Is cholesterol bad for mitochondria?


by Sayuri Miyamoto

Cholesterol is an important component of cell membranes and plays essential structural and signaling roles. It is synthesized in the endoplasmic reticulum and distributed to other cell membranes/compartments through a tightly regulated trafficking system involving vesicular and non-vesicular processes [1]. Cholesterol distribution among intra-cellular membranes is not homogeneous. Mitochondria are cholesterol-poor organelles (less than 5 %). However, mitochondrial cholesterol is increased in cancer cell lines and treatment of these cells with statins (cholesterol lowering drugs) increases their susceptibility to chemotherapy [2].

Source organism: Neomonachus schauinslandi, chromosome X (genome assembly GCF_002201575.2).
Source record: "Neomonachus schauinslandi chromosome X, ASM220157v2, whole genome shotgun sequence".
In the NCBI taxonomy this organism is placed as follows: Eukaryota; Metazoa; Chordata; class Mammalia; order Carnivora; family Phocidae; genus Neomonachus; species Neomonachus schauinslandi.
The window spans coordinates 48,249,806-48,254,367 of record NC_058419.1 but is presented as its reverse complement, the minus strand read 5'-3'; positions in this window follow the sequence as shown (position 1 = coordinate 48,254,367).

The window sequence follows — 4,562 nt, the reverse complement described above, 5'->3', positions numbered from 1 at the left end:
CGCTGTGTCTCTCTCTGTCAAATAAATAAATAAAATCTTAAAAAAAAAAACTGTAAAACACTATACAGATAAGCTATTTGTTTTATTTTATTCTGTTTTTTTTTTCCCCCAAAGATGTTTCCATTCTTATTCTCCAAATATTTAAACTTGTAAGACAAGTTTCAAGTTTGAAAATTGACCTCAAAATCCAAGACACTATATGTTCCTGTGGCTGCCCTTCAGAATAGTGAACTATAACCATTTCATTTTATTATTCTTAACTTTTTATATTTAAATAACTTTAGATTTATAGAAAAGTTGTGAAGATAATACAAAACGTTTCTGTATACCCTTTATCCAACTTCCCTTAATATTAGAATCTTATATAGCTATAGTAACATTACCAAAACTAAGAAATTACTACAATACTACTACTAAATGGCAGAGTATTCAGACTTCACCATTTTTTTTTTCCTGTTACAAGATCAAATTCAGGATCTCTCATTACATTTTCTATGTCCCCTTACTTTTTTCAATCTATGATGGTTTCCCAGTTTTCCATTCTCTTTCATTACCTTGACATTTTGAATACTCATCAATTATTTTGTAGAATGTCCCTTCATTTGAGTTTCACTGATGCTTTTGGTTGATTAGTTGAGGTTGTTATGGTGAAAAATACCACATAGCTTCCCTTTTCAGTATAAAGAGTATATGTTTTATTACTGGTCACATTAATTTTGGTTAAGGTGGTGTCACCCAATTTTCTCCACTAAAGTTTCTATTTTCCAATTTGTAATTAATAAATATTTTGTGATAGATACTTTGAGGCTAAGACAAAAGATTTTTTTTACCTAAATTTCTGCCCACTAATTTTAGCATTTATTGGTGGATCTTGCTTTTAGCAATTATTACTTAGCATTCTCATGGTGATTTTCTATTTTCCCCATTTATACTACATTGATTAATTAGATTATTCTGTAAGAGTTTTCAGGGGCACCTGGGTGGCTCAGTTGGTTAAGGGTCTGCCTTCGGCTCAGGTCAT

How mitochondrial cholesterol could influence


A novel oxidative pathway for human SOD1 aggregation is revealed and may contribute to ALS pathology

by Ohara Augusto

ALS (amyotrophic lateral sclerosis) is a fatal disease characterized by the degeneration of motor neurons, resulting in progressive muscle weakness, atrophy, paralysis and death. Most cases of ALS are sporadic but about 10% of the cases have a genetic basis.ALS-causing mutations have been identified in several genes, but the mutation of Cu,Zn superoxide dismutase gene (SOD1) is the most studied and responsible for about 20% of the familial cases. SOD1-linked ALS patients exhibit pathology and symptoms similar to those of sporadic ALS patients, leading to the hypothesis that both forms of the disease have a common pathogenic mechanism. This hypothesis led to many advances in